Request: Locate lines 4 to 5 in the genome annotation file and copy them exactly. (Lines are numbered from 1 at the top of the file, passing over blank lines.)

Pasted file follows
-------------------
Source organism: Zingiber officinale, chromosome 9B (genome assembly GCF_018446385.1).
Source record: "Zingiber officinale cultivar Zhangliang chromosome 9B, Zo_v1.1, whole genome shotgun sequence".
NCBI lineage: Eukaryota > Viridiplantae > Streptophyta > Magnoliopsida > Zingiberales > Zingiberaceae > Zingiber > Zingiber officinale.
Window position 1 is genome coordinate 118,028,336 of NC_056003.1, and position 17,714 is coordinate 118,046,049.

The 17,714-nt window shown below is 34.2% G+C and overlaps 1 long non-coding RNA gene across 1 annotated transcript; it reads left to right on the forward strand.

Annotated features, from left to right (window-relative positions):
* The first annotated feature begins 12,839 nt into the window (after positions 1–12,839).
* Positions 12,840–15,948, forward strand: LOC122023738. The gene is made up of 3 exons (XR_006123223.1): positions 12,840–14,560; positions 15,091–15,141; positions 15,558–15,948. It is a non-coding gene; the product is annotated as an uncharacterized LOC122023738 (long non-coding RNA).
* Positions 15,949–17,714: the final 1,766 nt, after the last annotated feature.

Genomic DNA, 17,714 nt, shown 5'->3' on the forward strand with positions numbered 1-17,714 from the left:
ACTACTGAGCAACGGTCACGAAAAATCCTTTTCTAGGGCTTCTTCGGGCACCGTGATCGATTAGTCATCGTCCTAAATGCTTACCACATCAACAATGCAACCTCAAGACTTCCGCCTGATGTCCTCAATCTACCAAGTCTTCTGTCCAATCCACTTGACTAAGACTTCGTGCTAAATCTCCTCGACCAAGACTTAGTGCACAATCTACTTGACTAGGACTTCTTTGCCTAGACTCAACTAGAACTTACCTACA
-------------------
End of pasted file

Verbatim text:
Window position 1 is genome coordinate 118,028,336 of NC_056003.1, and position 17,714 is coordinate 118,046,049.

The 17,714-nt window shown below is 34.2% G+C and overlaps 1 long non-coding RNA gene across 1 annotated transcript; it reads left to right on the forward strand.